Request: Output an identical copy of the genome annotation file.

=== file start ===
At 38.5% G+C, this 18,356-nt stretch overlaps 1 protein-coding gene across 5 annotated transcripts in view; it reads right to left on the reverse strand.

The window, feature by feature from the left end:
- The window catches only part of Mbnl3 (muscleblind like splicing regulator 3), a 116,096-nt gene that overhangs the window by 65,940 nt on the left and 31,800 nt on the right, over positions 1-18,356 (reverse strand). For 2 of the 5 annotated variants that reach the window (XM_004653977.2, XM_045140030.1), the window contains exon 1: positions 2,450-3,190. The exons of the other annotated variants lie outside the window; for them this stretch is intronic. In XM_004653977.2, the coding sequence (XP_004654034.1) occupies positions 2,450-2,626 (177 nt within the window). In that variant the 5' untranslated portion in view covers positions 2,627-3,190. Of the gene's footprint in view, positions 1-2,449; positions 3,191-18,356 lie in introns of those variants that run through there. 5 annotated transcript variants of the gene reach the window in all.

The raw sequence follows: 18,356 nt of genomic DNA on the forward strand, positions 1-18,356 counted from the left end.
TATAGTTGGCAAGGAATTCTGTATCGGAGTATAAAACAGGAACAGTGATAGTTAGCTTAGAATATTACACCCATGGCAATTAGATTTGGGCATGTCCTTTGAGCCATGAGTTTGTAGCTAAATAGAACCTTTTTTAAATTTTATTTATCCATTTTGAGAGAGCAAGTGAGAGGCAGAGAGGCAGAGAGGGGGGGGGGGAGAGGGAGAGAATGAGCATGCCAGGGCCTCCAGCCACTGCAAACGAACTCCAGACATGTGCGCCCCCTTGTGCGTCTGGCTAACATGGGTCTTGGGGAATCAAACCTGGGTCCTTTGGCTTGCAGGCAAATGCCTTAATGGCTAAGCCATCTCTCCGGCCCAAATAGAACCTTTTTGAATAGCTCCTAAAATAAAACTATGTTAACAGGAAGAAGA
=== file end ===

At 38.5% G+C, this 18,356-nt stretch overlaps 1 protein-coding gene across 5 annotated transcripts in view; it reads right to left on the reverse strand.

The window, feature by feature from the left end:
- The window catches only part of Mbnl3 (muscleblind like splicing regulator 3), a 116,096-nt gene that overhangs the window by 65,940 nt on the left and 31,800 nt on the right, over positions 1-18,356 (reverse strand). For 2 of the 5 annotated variants that reach the window (XM_004653977.2, XM_045140030.1), the window contains exon 1: positions 2,450-3,190. The exons of the other annotated variants lie outside the window; for them this stretch is intronic. In XM_004653977.2, the coding sequence (XP_004654034.1) occupies positions 2,450-2,626 (177 nt within the window). In that variant the 5' untranslated portion in view covers positions 2,627-3,190. Of the gene's footprint in view, positions 1-2,449; positions 3,191-18,356 lie in introns of those variants that run through there. 5 annotated transcript variants of the gene reach the window in all.

The raw sequence follows: 18,356 nt of genomic DNA on the forward strand, positions 1-18,356 counted from the left end.
TATAGTTGGCAAGGAATTCTGTATCGGAGTATAAAACAGGAACAGTGATAGTTAGCTTAGAATATTACACCCATGGCAATTAGATTTGGGCATGTCCTTTGAGCCATGAGTTTGTAGCTAAATAGAACCTTTTTTAAATTTTATTTATCCATTTTGAGAGAGCAAGTGAGAGGCAGAGAGGCAGAGAGGGGGGGGGGGAGAGGGAGAGAATGAGCATGCCAGGGCCTCCAGCCACTGCAAACGAACTCCAGACATGTGCGCCCCCTTGTGCGTCTGGCTAACATGGGTCTTGGGGAATCAAACCTGGGTCCTTTGGCTTGCAGGCAAATGCCTTAATGGCTAAGCCATCTCTCCGGCCCAAATAGAACCTTTTTGAATAGCTCCTAAAATAAAACTATGTTAACAGGAAGAAGA